Milestone! 10 Million Pages on Chronicling America!

The Oregon Digital Newspaper Program (ODNP) joins the Library of Congress and the National Endowment for the Humanities (NEH) in celebrating a major milestone for Chronicling America. As of Tuesday, October 7, 2015, Chronicling America has more than 10 million pages of historic U.S. newspapers available online, transforming access and impacting research of all kinds!


Launched in 2007 by the Library of Congress and the NEH, Chronicling America is a free, searchable database of historic U.S. newspapers. It provides enhanced and permanent access to historically significant newspapers published in the United States between 1836 and 1922. Chronicling America is part of the National Digital Newspaper Program (NDNP), a joint effort between the Library of Congress, the NEH, and partners in 40 states and territories.

Oregon joined the partnership in 2009, when the University of Oregon announced via press release that it had been awarded a $364,042 grant from the NEH and the Library of Congress to digitize historic Oregon newspapers dating from 1860 to 1922. This grant money was augmented by matching funds from the Oregon State Historic Preservation Office and Oregon Heritage Commission through the Oregon Cultural Trust. Since 2009, ODNP, a program of the University of Oregon Libraries, has contributed nearly 300,000 pages of historic Oregon newspaper content to the Chronicling America site.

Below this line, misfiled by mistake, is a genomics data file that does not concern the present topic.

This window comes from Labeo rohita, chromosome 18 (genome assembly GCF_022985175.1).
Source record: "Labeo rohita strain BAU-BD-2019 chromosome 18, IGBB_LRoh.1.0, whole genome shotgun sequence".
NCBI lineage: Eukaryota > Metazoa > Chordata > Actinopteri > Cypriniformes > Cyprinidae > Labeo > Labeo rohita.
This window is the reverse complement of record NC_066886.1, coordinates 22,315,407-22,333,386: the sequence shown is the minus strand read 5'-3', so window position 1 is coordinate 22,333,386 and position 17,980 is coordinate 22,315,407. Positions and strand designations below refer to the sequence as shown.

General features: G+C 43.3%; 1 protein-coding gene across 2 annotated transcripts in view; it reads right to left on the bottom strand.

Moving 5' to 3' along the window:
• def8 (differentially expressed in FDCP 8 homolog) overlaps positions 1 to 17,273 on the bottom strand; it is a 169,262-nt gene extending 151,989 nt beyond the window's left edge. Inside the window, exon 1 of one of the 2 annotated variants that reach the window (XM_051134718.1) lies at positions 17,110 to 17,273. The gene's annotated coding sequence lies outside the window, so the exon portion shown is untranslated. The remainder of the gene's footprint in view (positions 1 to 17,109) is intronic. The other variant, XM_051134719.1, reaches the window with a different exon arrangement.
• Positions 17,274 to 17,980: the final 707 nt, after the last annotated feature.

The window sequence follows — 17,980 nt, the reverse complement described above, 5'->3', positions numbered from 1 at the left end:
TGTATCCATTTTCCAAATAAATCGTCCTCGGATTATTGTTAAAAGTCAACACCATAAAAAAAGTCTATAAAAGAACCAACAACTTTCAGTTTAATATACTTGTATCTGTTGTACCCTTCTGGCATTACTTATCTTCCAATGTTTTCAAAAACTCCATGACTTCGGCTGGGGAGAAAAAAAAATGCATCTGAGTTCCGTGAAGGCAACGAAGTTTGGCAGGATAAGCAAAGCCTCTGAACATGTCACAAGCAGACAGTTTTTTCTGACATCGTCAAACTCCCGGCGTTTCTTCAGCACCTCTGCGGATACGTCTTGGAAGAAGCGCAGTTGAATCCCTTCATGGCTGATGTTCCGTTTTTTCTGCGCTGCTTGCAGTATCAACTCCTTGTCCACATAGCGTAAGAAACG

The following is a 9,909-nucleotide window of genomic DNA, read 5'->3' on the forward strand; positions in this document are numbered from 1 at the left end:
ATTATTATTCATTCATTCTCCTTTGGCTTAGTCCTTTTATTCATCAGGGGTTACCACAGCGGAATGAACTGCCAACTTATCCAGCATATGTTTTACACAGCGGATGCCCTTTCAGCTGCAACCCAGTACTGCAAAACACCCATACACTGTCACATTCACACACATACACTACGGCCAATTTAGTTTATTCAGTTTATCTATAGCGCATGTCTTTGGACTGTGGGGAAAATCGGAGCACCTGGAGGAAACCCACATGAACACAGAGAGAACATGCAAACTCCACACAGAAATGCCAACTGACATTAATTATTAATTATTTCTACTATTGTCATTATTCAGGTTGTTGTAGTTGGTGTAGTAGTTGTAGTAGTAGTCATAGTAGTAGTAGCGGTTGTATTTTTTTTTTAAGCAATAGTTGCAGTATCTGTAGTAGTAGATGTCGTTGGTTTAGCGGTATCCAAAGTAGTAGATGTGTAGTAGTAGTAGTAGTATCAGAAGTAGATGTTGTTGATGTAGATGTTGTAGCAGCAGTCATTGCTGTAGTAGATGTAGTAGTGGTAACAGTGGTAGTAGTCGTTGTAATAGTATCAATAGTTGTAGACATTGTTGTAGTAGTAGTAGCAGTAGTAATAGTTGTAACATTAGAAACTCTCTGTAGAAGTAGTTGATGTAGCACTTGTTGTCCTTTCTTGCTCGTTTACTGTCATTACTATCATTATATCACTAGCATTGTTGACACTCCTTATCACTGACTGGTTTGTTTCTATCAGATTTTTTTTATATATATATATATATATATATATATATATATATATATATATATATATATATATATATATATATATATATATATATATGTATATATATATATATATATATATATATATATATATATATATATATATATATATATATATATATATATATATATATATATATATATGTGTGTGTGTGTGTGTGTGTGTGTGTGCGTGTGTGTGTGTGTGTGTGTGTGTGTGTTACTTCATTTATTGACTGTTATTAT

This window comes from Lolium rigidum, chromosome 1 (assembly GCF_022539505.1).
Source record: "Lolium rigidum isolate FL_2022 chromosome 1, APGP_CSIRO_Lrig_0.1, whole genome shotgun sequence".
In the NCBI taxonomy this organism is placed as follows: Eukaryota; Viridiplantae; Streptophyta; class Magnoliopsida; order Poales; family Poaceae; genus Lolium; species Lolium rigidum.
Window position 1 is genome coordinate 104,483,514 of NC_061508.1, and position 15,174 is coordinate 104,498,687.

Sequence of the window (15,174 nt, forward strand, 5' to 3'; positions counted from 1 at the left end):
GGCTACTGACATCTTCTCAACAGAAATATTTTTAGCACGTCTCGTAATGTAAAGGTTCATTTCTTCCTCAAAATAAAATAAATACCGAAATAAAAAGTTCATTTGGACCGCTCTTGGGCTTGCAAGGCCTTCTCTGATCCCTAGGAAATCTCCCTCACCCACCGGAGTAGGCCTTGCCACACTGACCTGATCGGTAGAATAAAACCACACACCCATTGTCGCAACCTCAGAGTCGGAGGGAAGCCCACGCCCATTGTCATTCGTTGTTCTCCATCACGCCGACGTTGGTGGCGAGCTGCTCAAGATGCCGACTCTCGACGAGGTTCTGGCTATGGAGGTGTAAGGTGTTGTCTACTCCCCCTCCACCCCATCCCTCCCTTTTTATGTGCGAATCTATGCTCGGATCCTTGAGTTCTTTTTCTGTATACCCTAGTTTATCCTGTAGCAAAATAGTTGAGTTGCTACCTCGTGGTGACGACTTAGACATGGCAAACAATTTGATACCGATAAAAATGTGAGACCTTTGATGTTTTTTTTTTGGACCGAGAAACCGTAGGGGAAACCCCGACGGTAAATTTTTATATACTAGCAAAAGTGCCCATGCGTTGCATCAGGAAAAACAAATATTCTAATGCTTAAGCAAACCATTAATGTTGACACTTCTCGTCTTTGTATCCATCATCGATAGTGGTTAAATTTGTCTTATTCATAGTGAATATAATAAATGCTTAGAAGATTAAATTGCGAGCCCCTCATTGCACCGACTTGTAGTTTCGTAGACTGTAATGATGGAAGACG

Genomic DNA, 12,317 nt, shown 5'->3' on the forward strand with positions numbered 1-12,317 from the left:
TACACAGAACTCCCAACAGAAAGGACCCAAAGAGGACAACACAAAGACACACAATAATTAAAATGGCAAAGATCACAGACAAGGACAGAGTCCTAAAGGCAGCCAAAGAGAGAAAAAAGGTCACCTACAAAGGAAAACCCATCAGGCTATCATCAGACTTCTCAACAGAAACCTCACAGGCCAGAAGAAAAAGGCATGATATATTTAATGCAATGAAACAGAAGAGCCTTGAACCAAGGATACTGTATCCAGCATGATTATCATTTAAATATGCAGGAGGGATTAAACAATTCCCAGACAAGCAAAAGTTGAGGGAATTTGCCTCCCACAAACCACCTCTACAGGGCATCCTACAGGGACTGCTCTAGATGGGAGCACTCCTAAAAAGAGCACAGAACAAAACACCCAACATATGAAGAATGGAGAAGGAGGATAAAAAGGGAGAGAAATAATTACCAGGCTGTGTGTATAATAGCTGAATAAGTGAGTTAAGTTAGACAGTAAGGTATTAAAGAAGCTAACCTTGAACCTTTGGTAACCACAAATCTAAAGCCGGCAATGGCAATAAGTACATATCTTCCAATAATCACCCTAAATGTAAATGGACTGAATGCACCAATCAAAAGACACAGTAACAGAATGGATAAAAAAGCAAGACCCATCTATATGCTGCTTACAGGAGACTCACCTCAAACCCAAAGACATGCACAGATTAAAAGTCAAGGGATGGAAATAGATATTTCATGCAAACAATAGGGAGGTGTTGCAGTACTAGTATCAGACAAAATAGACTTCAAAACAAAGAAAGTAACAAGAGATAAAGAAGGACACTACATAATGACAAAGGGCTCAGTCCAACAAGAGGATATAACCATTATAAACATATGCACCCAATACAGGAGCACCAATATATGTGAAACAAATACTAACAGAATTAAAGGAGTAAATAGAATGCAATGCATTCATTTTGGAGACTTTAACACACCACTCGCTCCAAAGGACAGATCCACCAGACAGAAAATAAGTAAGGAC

“Chronicling America is one of the great online treasures, a remarkable window into our history and a testament to the power of collaborative efforts among cultural institutions nationwide,” said Mark Sweeney, the Library of Congress’s Associate Librarian for Library Services. “The Library of Congress is proud to work alongside NEH and all our partner institutions to make this vision a growing reality. In the coming years, we look forward to adding newspapers from the remaining states and territories, as new partners join the program.”

Map of All NDNP Awardees, Current as of 2015.

Map of All NDNP Awardees, Current as of 2015.

“We at the National Endowment for the Humanities are proud to support the Chronicling America historic newspaper project,” said William Adams, NEH Chairman. “This invaluable resource preserves and makes available to all the first draft of America’s history so that we can see the ideas and events that shaped our republic unfold in the headlines of their times.”

Traditionally, historic newspapers have been available for general use through microfilm and shared among users through interlibrary loan (ILL) or by purchasing copies. Chronicling America has revolutionized access to historic newspaper content by digitizing pages and providing full-text keyword access to the content. This has been transformative for research of all kinds. In addition to saving researchers hours of scrolling through reels of microfilm, full-text access allows them to discover connections between research topics and uncover little-known stories in U.S. history.